Meet the 2019 Designers-in-Residence
Marco Castro Cosio
Marco Castro Cosio’s project, Bus Roots, seeks to equip the roofs of urban buses with lightweight roof gardens to explore the benefits of green spaces and food production and distribution in cities like New York City. He will work with Explainers to develop activities around the Bus Roots project to allow for different entry points and audiences.
Marco Castro Cosio’s Explainer Collaborators: Anika Zaman, Daisy Tetecatl
Marco Castro Cosio graduated from the Interactive Telecommunications Program (ITP) at the Tisch School of the Arts at New York University and has worked as curator of exhibitions and art festivals in New York and Mexico. He was director of the MediaLab at the Metropolitan Museum of Art, where he helped the museum to imagine the futures of culture and fostered a network of brilliant and creative professionals dedicated to connecting art and its audiences through innovative activations. Prior to that, he worked as the first Visitor Experience Manager at the Queens Museum. As an artist, his work nourishes urban communities in practical and playful ways. Marco contributed to the series proposed by the UN, Rio +20, and is a member of the Climate and Urban Systems Association (CUSP). He was a TED speaker-in-residence and is currently a visiting scholar at the Institute for Public Knowledge at New York University and a research fellow at the Brown Institute for Media Innovation, within the School of Journalism at Columbia University.
Ray LC’s project, Machine Gaze, is an interactive experience from the point of view of the machine enabled by computer vision and machine learning. A sculptural installation that uses projection mapping to create interactions surprising to humans when they walk close to it, Machine Gaze allows humans to catch a glimpse into the creative life of a machine sculpture as it gazes into how we walk and talk, learning about our world as it runs its tasks. Ray is holding workshops with Explainers on frontier technologies in machine learning and neuroscience while developing the project collaboratively with their help in building, prototyping and testing the concept and experience for the general public exhibition.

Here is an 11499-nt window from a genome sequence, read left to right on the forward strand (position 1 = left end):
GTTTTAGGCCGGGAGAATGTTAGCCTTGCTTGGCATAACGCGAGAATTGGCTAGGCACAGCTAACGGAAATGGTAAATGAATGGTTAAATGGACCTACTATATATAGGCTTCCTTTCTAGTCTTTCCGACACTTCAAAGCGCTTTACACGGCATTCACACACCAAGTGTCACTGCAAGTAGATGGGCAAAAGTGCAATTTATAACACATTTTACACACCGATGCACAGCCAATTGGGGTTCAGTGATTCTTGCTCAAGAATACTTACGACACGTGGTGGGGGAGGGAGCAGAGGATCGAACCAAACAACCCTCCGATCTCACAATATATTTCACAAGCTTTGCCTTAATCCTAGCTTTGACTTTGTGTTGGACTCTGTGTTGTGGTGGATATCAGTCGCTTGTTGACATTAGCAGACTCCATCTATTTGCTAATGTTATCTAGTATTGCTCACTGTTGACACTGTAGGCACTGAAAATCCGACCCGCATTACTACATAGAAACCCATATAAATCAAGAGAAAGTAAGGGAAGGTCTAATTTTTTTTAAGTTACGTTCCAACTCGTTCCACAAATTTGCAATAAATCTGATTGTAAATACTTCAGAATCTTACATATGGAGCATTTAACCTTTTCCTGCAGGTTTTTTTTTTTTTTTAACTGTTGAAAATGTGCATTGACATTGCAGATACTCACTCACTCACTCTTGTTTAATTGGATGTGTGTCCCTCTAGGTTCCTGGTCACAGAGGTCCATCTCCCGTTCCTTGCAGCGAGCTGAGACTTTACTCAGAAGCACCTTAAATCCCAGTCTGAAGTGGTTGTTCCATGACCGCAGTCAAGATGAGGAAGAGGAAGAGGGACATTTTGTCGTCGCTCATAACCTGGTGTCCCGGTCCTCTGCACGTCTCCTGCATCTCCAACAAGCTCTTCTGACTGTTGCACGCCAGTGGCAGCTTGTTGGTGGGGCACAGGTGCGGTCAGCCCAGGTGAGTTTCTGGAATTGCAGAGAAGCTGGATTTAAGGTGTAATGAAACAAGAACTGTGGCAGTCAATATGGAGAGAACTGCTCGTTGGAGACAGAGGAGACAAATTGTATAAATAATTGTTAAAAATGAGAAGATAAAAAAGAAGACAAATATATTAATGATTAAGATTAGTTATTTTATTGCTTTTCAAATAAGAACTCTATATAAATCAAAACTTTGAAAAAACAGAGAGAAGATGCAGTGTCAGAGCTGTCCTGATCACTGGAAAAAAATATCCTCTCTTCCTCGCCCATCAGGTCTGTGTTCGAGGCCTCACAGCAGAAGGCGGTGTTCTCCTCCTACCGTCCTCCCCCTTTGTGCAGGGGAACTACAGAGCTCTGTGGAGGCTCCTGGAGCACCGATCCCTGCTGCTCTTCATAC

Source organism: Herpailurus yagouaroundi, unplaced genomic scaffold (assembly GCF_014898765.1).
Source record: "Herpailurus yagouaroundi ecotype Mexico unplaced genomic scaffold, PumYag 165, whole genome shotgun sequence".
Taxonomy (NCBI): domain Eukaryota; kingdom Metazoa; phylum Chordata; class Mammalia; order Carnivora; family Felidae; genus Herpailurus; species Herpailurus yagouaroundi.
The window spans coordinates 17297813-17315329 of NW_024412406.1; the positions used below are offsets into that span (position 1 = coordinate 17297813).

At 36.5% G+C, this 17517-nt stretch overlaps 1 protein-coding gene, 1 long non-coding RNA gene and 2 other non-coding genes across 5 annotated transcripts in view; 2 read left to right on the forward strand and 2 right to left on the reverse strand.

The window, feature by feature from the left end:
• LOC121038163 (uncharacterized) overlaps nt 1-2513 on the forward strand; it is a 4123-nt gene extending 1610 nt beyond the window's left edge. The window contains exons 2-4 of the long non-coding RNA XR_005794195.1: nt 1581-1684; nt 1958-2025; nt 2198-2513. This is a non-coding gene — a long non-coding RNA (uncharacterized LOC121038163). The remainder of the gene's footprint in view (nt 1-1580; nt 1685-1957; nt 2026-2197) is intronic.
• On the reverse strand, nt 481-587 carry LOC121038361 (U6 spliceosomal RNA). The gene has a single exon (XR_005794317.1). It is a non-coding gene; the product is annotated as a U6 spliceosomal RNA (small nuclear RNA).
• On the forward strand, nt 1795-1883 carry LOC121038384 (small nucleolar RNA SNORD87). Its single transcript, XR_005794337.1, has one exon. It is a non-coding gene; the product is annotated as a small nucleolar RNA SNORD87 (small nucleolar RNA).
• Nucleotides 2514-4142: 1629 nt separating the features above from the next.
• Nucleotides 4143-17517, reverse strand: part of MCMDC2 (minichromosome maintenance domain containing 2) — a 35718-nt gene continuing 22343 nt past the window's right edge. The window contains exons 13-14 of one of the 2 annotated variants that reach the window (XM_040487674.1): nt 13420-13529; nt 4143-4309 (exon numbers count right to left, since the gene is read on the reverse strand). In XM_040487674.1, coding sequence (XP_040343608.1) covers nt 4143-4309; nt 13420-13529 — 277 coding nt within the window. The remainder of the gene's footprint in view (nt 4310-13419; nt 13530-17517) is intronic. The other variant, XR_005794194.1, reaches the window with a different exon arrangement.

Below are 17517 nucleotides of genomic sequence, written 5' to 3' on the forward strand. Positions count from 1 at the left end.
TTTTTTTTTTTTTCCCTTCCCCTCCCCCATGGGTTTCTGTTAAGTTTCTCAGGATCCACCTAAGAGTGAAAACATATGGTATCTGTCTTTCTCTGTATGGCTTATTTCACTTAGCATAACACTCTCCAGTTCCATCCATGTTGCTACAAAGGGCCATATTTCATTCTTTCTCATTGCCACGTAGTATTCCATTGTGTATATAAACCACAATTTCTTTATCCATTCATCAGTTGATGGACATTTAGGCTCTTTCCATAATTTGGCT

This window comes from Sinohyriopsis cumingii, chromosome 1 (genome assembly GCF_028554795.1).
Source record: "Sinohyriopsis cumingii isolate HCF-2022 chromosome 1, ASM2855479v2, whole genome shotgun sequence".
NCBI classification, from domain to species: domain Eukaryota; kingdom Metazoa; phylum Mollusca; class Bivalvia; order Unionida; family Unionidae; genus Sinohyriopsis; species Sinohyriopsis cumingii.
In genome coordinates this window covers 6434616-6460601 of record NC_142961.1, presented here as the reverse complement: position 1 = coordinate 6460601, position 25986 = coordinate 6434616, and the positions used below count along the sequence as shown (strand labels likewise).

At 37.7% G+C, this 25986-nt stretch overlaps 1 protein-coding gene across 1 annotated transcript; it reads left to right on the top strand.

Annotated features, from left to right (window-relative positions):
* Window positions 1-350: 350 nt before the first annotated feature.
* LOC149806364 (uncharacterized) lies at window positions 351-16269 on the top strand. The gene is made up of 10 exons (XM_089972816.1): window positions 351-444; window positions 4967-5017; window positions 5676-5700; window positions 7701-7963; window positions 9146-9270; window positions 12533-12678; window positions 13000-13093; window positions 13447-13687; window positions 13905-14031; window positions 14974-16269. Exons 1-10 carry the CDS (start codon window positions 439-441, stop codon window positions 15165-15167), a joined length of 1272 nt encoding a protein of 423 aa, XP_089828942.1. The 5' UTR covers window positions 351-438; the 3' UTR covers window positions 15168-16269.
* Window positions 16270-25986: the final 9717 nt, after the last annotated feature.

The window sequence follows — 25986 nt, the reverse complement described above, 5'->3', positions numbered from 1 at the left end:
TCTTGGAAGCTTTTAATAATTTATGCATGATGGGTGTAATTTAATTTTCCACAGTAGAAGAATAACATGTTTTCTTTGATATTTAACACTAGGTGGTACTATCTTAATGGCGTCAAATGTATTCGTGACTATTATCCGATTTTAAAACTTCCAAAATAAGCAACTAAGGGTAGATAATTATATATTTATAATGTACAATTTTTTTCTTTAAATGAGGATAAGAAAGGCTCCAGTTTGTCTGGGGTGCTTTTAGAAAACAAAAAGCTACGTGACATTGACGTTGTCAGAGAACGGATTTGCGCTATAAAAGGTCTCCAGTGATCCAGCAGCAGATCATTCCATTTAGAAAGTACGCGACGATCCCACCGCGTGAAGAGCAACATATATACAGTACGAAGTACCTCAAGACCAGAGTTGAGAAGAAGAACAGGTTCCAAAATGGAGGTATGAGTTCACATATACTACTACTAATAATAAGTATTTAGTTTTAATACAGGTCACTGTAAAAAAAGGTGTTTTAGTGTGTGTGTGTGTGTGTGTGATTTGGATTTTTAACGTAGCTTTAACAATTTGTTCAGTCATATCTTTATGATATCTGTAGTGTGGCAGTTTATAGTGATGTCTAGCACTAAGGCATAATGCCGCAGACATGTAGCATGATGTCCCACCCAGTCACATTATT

Learn more about Machine Gaze on Ray LC’s website here: www.raylc.org/machinegaze
Ray LC’s Explainer Collaborators: Stefanie Torossian, Aaliyah Alcibar, Alejandro Baez
Ray LC is an interdisciplinary artist and designer who incorporates cutting-edge neuroscience research as a foundation for building experiences that create empathic bonds between humans, and between humans and machines. He constructs physical installations, interactive experiences and narrative works from the multidisciplinary perspectives of creative technology, art and science.
LoVid plans to use their residency to develop a new interactive/participatory installation, building on their ongoing interest in relationships between the natural world, the human body and technology. They plan to develop two aspects of this work with their Explainer collaborators: wearable technology and research-based audiovisual environment development.